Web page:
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Aevoe Corp v. Ae Tech. Co.

May 6, 2013

AEVOE CORP., PLAINTIFF,
v.
AE TECH. CO., ET AL.,
DEFENDANTS.



The opinion of the court was delivered by: Nancy J. Koppe United States Magistrate Judge

ORDER GRANTING IN PART AND DENYING IN PART MOTION TO COMPEL (Docket No. 218)

Pending before the Court is Defendants' motion to compel. Docket No. 218. Plaintiff filed a response and Defendants filed a reply. Docket Nos. 237, 245. The motion came on for hearing on April 29, 2013. See Docket No. 268. Based on the parties' submissions and the argument of counsel, and for the reasons discussed more fully at the hearing, the Court hereby GRANTS in part

DENIES in part the motion as follows:

(1) Request for Production 4: The motion to compel is GRANTED in part, but the request for production shall be limited to policies related to intellectual property to the extent not already

(2) Requests for Production 13-15: These requests relate to several non-touch screen products, which Defendants assert are relevant to, inter alia, their amended unenforceability counterclaim. See Mot. at 11. The Court agrees with Defendants that the information sought is relevant to the counterclaim, see Docket No. 217 at 12, and discoverable generally, see Surfvivor Media, Inc. v. Survivor Prods., 406 F.3d 625, 635 (9th Cir. 2005) (discussing relevancy standard).*fn1

Plaintiff resists producing the documents by arguing that the amended counterclaim will ultimately fail, see Response at 6-7, and that the amended counterclaim is being challenged in a pending motion to dismiss, see id. at 7. As a result, Plaintiff argues that "it is impractical to grant broad discovery on claims that have already been dismissed and are likely to be dismissed again."

. Plaintiff's argument is not persuasive. The pendency of a motion to dismiss does not in itself allow a party to avoid discovery. Tradebay, LLC v. eBay, Inc., 278 F.R.D. 597, 600 (D. Nev. 2011) ("The Federal Rule of Civil Procedure do not provide for automatic or blanket stays of discovery when a potentially dispositive motion is pending"). When a party seeks to avoid responding to discovery requests pending resolution of a motion to dismiss, the proper mechanism for doing so is through a motion to stay discovery. See, e.g., id. at 600-03.*fn2 To succeed in such a motion, the movant carries a "heavy burden of making a strong showing why discovery should be denied." Id.

To be sure, Judge Navarro previously noted several deficiencies in Defendants' counterclaim as initially pleaded. See Docket No. 217 at 9-16. But Judge Navarro also concluded that "Defendants could possibly cure the defects" and granted leave to amend. Id. at 16. Plaintiff has failed to carry its burden of showing that discovery should not go forward based on its motion to dismiss the amended counterclaim. See Tradebay, 278 F.R.D. at 603 (staying discovery pending resolution of motion to dismiss is proper where, inter alia, the Court conducts a preliminary peek at the motion and is "convinced" that a claim cannot be stated).*fn3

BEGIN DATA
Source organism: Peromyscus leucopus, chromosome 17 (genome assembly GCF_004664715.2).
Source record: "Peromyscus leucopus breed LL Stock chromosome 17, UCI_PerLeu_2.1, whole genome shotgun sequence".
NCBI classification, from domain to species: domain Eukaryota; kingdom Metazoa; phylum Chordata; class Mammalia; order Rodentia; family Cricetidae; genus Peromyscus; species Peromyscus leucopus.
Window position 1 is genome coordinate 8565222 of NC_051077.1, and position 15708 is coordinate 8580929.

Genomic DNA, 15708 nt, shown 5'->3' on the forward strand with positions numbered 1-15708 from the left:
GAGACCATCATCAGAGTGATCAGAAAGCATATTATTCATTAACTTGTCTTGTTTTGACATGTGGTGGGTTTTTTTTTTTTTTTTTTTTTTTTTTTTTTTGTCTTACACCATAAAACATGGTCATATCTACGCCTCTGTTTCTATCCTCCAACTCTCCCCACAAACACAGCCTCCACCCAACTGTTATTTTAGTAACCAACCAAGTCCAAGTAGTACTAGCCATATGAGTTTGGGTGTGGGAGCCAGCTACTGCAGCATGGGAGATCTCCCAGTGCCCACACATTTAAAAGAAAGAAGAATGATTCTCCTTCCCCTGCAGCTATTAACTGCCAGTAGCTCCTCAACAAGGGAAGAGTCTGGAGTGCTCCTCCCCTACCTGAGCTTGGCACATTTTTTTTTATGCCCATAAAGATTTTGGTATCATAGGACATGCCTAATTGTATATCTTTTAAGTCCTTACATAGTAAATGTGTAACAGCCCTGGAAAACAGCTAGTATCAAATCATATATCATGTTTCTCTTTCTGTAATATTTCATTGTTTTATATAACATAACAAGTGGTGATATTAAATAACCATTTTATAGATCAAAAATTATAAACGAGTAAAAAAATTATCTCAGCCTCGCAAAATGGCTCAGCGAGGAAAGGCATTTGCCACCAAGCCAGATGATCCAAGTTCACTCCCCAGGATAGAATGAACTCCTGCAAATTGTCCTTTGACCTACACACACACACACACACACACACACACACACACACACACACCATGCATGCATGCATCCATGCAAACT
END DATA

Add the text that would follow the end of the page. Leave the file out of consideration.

Accordingly, the motion to compel is GRANTED.

(3) Request for Production 33: The motion to compel is GRANTED in part, but the request for production shall be limited to touch screen protectors and only to the extent such documents have not already been produced.

(4) Request for Production 53: The motion to compel is GRANTED in part, but the request for production shall be limited to (a) documents within Plaintiff's possession, custody or control; (b) a time-frame 2 years before the application and 6 months after the application; and (c) only to the extent such documents have not already produced.

(5) Request for Production 54: The motion to compel is GRANTED in part with respect to all related patent applications, as well as published applications and file histories related to touch screen protectors, to the extent not already produced, as further clarified at the hearing (Tr. at 46-

(6) Request for Production 57-58: These requests relate to Defendants' amended false marking counterclaim. As with Requests for Production 13-15, Plaintiff's primary argument is that the false marking counterclaim to which these documents relate was previously dismissed and the amended false marking counterclaim is currently being challenged through a renewed motion to dismiss. For the same reasons discussed above, Plaintiff is not excused from complying with discovery requests based solely on the pendency of a motion to dismiss.

Plaintiff also objects to the fact that Request for Production 57 seeks documents for "each and every screen protector" sold by Plaintiff, questioning the relevance of the screen protectors beyond those identified in the amended counterclaim. See Response at 10. The Court agrees that screen protectors beyond those identified in the amended counterclaim are not relevant.*fn4 The Court is not persuaded by Defendants' argument that false ...


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